Sunday, October 4, 2009

Skull Duggery

Gideon Oliver, the renowned "skeleton detective" (not to be confused with Skulduggery Pleasant, the literal skeleton detective), returns in this, his sixteenth murder mystery. This time Gideon and his lovely wife Julie head to the village of Teotitlan de Valle in the Mexican state of Oaxaca. Julie is going there to help out some relatives, who own a dude ranch there.

Gideon, an anthropology professor who is notoriously antsy after about five minutes of relaxation, has foolishly chosen not to bring any work with him. Julie is momentarily concerned, and then she says:
"Well, I don't know why I should be worried. Some old skeleton will turn up for you; it always does."

"No way, not this time. I'm not bringing any tools with me; no calipers, no nothing. Nobody will even know how to find me, so what could happen?"
"Something will happen, " she declared.
Luckily for the reader, Julie is absolutely right. A skeleton does turn up, and the village police chief (a political appointee who is not keen on his job - he just hopes to make it through his stint with as few problems as possible) is only too happy to have Gideon take a look at the body that mysteriously turned up in the desert not far from the village, mummified from the heat and dryness. He is not too happy when Gideon determines that the local coroner made some mistakes in his assumptions - and is even more concerned when it appears there may be a connection between this corpse and an old murder case that involves the death of a child.

This is one of those mystery series that I enjoy both for the intriguing and puzzling mysteries (complete with interesting physiological clues) as well as for the characters I've come to love. Gideon and Julie have such an affectionate relationship, and their interactions are full of humor and a sincere appreciation for each other (not to mention a tolerance for each other's foibles) that always makes me smile. For instance, at one point Julie has an idea about the murder, and she tells Gideon that she's going to mention her theory to the police investigator when she sees him. He replies:
"No reason not to, but you don't have a theory, Julie. A theory requires at least some observed facts from which to draw reasonable reliable inferences that can then--"

"Okay, my hypothesis."

"You don't have a hypothesis, Julie. Even a hypothesis has to be founded on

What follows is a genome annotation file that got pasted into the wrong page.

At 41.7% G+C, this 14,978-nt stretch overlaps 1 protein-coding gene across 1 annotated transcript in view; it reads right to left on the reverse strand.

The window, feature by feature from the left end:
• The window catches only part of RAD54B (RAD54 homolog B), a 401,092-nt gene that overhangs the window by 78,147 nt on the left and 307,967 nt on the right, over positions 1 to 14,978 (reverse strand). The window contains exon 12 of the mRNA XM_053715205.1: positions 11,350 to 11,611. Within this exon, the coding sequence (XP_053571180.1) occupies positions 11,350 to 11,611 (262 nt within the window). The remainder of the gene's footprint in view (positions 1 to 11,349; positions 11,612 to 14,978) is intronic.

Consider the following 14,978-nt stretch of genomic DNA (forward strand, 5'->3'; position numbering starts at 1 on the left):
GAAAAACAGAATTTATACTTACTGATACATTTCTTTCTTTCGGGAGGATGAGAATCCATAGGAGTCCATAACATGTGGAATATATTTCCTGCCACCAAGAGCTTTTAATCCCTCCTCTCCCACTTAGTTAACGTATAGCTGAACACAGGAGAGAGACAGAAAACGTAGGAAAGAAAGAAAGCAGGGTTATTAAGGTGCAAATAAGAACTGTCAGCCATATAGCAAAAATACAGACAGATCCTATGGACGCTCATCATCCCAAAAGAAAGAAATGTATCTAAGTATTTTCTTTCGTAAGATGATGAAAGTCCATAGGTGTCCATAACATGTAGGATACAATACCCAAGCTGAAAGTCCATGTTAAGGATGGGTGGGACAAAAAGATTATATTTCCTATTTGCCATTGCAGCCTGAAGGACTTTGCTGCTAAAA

observed phenomena that--"

She was rolling her eyes. "Okay already, my speculation! All right?"

"You don't h--"

"My conjecture! My supposition! My
unverified supposition? My blind guess? My shot in the dark?"

Gideon stroked his chin contemplatively. "I would accept blind guess, yes."

She made a face and threw a balled-up napkin at him, and they broke into laughter again. "Oh, the joys of being married to a pedant," she said.
The forensic details of the mystery are fascinating, and it is continually amazing to me how many stories our bodies - our skeletons in particular, as is the focus of this series - can tell about ourselves, our habits, our lives. The small-town Mexican setting is an evocative backdrop, with its archaeological ruins, abandoned mines and arid deserts. All in all, this was an excellent installment in the series, and I'm already looking forward to the next one.

Books in the
Gideon Oliver series:
1. Fellowship of Fear
2. The Dark Place
3. Murder in the Queen's Armies
4. Old Bones
5. Curses
6. Icy Clutches
7. Make No Bones
8. Dead Men's Hearts
9. Twenty Blue Devils
10. Skeleton Dance
11. Good Blood
12. Where There's a Will
13. Unnatural Selection
14. Little Tiny Teeth
15. Uneasy Relations

16. Skull Duggery

Skull Duggery (#16 in the Gideon Oliver series) by Aaron Elkins (Berkley Prime Crime, 2009)

Have you reviewed this book? Please leave me a link in the comments, and I'll add it to my review.

4 comments:

  1. I love a mystery that really makes you think. This too sounds like something I would enjoy! Wonder how I haven't heard of this before now?

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  2. I have never even heard of this before!

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  3. How have I never heard of this series before. I must start reading it. It sounds perfect for me. Thanks for listing the books.

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  4. Ladytink - I've been reading this series for years - it's one of the ones that brought me into the genre at a time when I was reading mostly fantasy and SF. Good stories, good characters - they get better and better as the series goes on, too!

    Kailana - I'm glad to spread the word! :-)

    Beth - I'd read them in order, more for what's going on in the characters' lives than for the mystery parts, but I'm totally fanatical about reading things in order, so you can take it with a grain of salt. :-)

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